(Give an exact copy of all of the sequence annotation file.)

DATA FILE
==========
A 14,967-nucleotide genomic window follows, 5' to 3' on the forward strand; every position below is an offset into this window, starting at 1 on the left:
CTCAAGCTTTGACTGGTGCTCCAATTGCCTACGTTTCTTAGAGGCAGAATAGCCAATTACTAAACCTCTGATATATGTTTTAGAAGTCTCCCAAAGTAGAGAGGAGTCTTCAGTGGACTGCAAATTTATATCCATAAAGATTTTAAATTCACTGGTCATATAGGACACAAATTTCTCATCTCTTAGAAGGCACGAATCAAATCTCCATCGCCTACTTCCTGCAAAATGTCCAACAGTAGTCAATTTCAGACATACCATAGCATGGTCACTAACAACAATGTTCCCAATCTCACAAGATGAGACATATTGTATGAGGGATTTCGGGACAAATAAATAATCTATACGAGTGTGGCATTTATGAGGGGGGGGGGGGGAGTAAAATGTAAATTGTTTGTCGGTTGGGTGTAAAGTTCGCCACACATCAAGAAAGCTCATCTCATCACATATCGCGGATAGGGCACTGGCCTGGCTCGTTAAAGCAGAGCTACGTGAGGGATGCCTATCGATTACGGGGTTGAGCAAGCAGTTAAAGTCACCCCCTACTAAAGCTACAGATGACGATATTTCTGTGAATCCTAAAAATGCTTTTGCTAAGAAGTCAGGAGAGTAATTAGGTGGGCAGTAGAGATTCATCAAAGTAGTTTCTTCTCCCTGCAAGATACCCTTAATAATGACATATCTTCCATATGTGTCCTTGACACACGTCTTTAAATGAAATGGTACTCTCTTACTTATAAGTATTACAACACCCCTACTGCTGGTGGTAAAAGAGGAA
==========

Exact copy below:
A 14,967-nucleotide genomic window follows, 5' to 3' on the forward strand; every position below is an offset into this window, starting at 1 on the left:
CTCAAGCTTTGACTGGTGCTCCAATTGCCTACGTTTCTTAGAGGCAGAATAGCCAATTACTAAACCTCTGATATATGTTTTAGAAGTCTCCCAAAGTAGAGAGGAGTCTTCAGTGGACTGCAAATTTATATCCATAAAGATTTTAAATTCACTGGTCATATAGGACACAAATTTCTCATCTCTTAGAAGGCACGAATCAAATCTCCATCGCCTACTTCCTGCAAAATGTCCAACAGTAGTCAATTTCAGACATACCATAGCATGGTCACTAACAACAATGTTCCCAATCTCACAAGATGAGACATATTGTATGAGGGATTTCGGGACAAATAAATAATCTATACGAGTGTGGCATTTATGAGGGGGGGGGGGGGAGTAAAATGTAAATTGTTTGTCGGTTGGGTGTAAAGTTCGCCACACATCAAGAAAGCTCATCTCATCACATATCGCGGATAGGGCACTGGCCTGGCTCGTTAAAGCAGAGCTACGTGAGGGATGCCTATCGATTACGGGGTTGAGCAAGCAGTTAAAGTCACCCCCTACTAAAGCTACAGATGACGATATTTCTGTGAATCCTAAAAATGCTTTTGCTAAGAAGTCAGGAGAGTAATTAGGTGGGCAGTAGAGATTCATCAAAGTAGTTTCTTCTCCCTGCAAGATACCCTTAATAATGACATATCTTCCATATGTGTCCTTGACACACGTCTTTAAATGAAATGGTACTCTCTTACTTATAAGTATTACAACACCCCTACTGCTGGTGGTAAAAGAGGAA